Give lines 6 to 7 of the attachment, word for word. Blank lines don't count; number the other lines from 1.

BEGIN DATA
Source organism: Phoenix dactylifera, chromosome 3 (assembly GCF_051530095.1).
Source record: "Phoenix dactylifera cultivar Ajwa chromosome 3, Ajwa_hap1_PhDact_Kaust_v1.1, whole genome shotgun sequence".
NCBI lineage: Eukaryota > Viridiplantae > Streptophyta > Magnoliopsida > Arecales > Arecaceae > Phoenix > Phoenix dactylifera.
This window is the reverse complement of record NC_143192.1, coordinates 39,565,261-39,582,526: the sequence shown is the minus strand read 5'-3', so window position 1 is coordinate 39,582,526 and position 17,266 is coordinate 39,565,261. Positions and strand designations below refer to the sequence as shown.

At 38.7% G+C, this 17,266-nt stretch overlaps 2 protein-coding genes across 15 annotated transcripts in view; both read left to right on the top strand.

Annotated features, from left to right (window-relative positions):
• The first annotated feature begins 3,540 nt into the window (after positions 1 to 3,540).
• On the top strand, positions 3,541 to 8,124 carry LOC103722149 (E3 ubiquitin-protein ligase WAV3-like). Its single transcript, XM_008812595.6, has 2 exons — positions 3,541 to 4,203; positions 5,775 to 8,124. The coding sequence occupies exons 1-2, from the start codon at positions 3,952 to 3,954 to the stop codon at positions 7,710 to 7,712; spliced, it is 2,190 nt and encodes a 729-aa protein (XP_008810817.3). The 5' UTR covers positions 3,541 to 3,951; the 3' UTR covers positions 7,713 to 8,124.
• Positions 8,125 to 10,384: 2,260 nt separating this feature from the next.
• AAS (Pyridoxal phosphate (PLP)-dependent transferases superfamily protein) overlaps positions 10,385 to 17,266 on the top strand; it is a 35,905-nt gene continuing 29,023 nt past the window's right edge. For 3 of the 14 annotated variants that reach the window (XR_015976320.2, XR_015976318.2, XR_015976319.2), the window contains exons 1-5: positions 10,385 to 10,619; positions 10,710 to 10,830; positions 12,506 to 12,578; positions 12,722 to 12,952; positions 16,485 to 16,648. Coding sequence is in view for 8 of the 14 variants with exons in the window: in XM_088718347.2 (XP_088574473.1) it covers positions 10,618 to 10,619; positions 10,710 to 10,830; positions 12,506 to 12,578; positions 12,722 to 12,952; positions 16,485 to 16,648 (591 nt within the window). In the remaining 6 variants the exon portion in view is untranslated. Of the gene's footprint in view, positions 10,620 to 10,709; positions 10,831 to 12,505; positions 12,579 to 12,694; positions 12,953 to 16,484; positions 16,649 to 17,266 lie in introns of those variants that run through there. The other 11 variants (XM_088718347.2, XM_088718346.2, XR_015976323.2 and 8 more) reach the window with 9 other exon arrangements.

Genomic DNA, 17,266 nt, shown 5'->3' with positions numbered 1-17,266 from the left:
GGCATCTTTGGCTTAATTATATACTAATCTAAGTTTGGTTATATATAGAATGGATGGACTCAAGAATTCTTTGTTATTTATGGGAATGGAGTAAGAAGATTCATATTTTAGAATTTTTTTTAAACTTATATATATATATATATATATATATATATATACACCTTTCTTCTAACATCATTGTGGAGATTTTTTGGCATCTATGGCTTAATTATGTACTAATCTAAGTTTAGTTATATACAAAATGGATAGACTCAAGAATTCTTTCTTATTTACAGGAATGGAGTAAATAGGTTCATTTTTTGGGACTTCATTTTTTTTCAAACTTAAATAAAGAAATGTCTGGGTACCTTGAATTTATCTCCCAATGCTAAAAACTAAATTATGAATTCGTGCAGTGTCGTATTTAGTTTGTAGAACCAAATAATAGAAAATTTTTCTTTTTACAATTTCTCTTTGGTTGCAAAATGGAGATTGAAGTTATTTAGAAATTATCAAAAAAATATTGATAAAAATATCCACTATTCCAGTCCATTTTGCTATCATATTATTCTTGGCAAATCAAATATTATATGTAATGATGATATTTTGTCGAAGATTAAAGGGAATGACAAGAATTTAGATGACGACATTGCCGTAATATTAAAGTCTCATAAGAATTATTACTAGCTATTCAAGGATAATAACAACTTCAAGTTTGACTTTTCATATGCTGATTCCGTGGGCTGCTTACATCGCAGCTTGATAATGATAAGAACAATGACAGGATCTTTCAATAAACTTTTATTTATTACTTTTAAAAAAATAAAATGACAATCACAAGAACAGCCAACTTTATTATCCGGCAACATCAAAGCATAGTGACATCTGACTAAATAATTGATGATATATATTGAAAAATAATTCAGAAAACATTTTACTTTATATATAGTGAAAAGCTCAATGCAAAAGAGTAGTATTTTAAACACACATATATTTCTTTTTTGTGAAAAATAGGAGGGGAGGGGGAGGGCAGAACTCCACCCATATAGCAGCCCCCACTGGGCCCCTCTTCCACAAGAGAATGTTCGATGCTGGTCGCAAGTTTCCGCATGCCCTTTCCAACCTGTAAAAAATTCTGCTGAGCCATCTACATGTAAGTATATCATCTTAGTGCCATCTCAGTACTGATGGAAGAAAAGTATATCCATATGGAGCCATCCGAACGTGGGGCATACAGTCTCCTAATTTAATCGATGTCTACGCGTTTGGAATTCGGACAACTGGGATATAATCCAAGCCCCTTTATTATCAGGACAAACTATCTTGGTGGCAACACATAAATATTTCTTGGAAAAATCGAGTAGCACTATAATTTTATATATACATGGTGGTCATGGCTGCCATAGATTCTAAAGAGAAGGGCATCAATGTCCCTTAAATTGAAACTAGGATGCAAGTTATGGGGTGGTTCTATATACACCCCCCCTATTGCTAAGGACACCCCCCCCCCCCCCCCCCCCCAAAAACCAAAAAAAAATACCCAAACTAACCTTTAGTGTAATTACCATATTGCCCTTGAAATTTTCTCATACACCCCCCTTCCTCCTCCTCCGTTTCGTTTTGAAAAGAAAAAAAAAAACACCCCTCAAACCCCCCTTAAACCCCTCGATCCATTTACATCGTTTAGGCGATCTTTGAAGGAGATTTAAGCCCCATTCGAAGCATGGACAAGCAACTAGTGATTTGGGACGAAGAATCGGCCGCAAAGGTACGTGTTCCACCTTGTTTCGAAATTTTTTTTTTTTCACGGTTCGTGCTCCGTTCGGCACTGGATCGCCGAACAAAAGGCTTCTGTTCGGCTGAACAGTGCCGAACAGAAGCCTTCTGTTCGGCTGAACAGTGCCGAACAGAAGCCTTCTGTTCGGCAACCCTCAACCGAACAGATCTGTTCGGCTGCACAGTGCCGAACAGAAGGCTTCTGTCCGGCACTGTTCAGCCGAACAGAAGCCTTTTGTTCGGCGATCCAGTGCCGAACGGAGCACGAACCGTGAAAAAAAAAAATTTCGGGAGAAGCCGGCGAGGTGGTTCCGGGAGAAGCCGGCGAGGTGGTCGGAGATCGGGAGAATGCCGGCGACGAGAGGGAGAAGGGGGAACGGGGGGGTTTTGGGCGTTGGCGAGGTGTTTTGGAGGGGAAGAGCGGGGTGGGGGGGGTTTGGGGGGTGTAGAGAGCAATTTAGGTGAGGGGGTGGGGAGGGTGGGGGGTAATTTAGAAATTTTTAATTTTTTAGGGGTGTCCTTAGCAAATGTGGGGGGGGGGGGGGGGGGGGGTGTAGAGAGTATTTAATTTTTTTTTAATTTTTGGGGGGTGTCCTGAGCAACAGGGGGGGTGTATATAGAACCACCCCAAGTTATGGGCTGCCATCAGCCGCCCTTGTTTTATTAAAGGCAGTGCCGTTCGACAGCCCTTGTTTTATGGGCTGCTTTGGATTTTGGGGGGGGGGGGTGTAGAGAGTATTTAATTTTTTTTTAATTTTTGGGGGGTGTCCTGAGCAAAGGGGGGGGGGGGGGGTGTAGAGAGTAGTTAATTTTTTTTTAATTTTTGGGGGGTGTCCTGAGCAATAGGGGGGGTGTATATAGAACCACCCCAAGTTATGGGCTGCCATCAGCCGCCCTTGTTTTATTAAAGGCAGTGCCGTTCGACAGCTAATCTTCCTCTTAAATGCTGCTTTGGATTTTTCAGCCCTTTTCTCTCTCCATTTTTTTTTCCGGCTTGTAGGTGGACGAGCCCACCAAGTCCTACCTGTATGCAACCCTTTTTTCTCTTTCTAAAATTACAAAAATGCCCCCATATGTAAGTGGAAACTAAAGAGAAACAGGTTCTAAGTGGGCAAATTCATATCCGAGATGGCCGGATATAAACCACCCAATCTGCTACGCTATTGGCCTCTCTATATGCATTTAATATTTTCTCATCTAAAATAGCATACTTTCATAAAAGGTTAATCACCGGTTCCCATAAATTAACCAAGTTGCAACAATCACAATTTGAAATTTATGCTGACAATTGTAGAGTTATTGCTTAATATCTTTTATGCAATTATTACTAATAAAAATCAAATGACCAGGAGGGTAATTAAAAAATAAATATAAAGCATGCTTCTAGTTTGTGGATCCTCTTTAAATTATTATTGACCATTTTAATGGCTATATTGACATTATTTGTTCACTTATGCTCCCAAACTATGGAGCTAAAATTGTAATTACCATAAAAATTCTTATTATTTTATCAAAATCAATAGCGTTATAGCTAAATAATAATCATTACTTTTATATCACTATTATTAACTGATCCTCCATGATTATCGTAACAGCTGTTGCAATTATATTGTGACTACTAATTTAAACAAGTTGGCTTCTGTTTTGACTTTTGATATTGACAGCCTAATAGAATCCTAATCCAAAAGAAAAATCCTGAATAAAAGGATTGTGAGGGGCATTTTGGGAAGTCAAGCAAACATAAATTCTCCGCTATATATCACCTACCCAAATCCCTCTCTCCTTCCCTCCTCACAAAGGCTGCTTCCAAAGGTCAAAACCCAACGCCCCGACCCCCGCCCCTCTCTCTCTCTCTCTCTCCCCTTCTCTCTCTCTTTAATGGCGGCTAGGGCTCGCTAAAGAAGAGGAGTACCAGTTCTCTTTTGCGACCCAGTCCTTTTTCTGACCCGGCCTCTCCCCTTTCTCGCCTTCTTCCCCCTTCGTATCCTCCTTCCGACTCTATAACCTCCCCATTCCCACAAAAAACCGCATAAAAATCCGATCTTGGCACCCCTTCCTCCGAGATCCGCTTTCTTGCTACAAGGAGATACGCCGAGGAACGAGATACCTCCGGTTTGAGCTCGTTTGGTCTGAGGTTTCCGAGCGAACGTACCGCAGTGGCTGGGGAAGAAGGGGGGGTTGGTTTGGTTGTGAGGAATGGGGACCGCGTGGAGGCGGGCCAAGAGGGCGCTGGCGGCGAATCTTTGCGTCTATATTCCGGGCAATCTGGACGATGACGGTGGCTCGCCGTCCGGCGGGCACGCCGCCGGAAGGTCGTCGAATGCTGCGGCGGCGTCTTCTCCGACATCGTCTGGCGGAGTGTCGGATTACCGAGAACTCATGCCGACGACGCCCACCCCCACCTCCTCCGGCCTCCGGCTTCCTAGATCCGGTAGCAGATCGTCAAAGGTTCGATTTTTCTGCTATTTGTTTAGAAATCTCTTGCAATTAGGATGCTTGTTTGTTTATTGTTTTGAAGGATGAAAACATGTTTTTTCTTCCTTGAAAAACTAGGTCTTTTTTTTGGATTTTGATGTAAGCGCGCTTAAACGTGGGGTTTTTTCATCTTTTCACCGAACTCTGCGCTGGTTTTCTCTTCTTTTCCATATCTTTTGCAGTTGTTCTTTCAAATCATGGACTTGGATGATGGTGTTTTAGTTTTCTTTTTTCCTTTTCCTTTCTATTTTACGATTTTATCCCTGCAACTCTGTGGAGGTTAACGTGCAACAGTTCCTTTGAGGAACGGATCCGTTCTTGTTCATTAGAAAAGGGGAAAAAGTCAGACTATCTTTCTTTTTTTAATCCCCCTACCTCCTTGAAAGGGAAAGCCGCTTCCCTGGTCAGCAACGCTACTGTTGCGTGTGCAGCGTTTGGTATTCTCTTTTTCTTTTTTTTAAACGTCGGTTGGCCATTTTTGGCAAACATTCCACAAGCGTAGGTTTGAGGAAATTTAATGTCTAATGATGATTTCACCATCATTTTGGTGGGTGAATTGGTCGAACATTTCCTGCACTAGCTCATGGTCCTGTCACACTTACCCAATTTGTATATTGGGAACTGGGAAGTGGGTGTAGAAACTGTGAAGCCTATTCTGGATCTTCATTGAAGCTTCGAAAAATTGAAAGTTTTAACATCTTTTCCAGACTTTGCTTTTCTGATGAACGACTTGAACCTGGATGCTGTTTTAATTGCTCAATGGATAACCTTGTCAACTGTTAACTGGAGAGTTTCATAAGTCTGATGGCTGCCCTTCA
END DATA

Annotated features, from left to right (window-relative positions):
• The first annotated feature begins 3,540 nt into the window (after positions 1 to 3,540).